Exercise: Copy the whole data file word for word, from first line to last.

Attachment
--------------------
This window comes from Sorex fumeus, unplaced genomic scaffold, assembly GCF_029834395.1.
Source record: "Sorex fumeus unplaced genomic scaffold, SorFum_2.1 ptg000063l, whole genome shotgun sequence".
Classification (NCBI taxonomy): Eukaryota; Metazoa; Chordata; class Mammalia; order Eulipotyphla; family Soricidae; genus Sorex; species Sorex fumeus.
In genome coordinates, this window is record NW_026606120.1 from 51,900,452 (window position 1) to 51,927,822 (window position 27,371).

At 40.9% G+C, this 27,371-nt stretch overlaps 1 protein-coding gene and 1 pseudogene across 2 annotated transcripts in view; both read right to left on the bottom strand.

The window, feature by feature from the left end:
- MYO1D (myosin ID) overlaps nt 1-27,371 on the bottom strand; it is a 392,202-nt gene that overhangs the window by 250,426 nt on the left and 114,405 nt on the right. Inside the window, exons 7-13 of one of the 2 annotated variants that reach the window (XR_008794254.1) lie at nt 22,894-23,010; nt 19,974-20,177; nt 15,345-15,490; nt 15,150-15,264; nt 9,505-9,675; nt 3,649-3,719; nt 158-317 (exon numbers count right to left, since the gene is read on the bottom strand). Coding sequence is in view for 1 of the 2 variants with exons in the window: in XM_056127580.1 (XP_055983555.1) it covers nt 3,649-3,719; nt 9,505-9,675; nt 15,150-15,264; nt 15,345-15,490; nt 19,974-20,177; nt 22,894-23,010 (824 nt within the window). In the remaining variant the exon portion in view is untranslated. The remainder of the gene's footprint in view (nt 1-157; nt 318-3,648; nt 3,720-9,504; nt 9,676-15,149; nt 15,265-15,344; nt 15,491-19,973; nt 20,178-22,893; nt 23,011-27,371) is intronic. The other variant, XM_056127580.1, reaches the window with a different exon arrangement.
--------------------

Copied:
This window comes from Sorex fumeus, unplaced genomic scaffold, assembly GCF_029834395.1.
Source record: "Sorex fumeus unplaced genomic scaffold, SorFum_2.1 ptg000063l, whole genome shotgun sequence".
Classification (NCBI taxonomy): Eukaryota; Metazoa; Chordata; class Mammalia; order Eulipotyphla; family Soricidae; genus Sorex; species Sorex fumeus.
In genome coordinates, this window is record NW_026606120.1 from 51,900,452 (window position 1) to 51,927,822 (window position 27,371).

At 40.9% G+C, this 27,371-nt stretch overlaps 1 protein-coding gene and 1 pseudogene across 2 annotated transcripts in view; both read right to left on the bottom strand.

The window, feature by feature from the left end:
- MYO1D (myosin ID) overlaps nt 1-27,371 on the bottom strand; it is a 392,202-nt gene that overhangs the window by 250,426 nt on the left and 114,405 nt on the right. Inside the window, exons 7-13 of one of the 2 annotated variants that reach the window (XR_008794254.1) lie at nt 22,894-23,010; nt 19,974-20,177; nt 15,345-15,490; nt 15,150-15,264; nt 9,505-9,675; nt 3,649-3,719; nt 158-317 (exon numbers count right to left, since the gene is read on the bottom strand). Coding sequence is in view for 1 of the 2 variants with exons in the window: in XM_056127580.1 (XP_055983555.1) it covers nt 3,649-3,719; nt 9,505-9,675; nt 15,150-15,264; nt 15,345-15,490; nt 19,974-20,177; nt 22,894-23,010 (824 nt within the window). In the remaining variant the exon portion in view is untranslated. The remainder of the gene's footprint in view (nt 1-157; nt 318-3,648; nt 3,720-9,504; nt 9,676-15,149; nt 15,265-15,344; nt 15,491-19,973; nt 20,178-22,893; nt 23,011-27,371) is intronic. The other variant, XM_056127580.1, reaches the window with a different exon arrangement.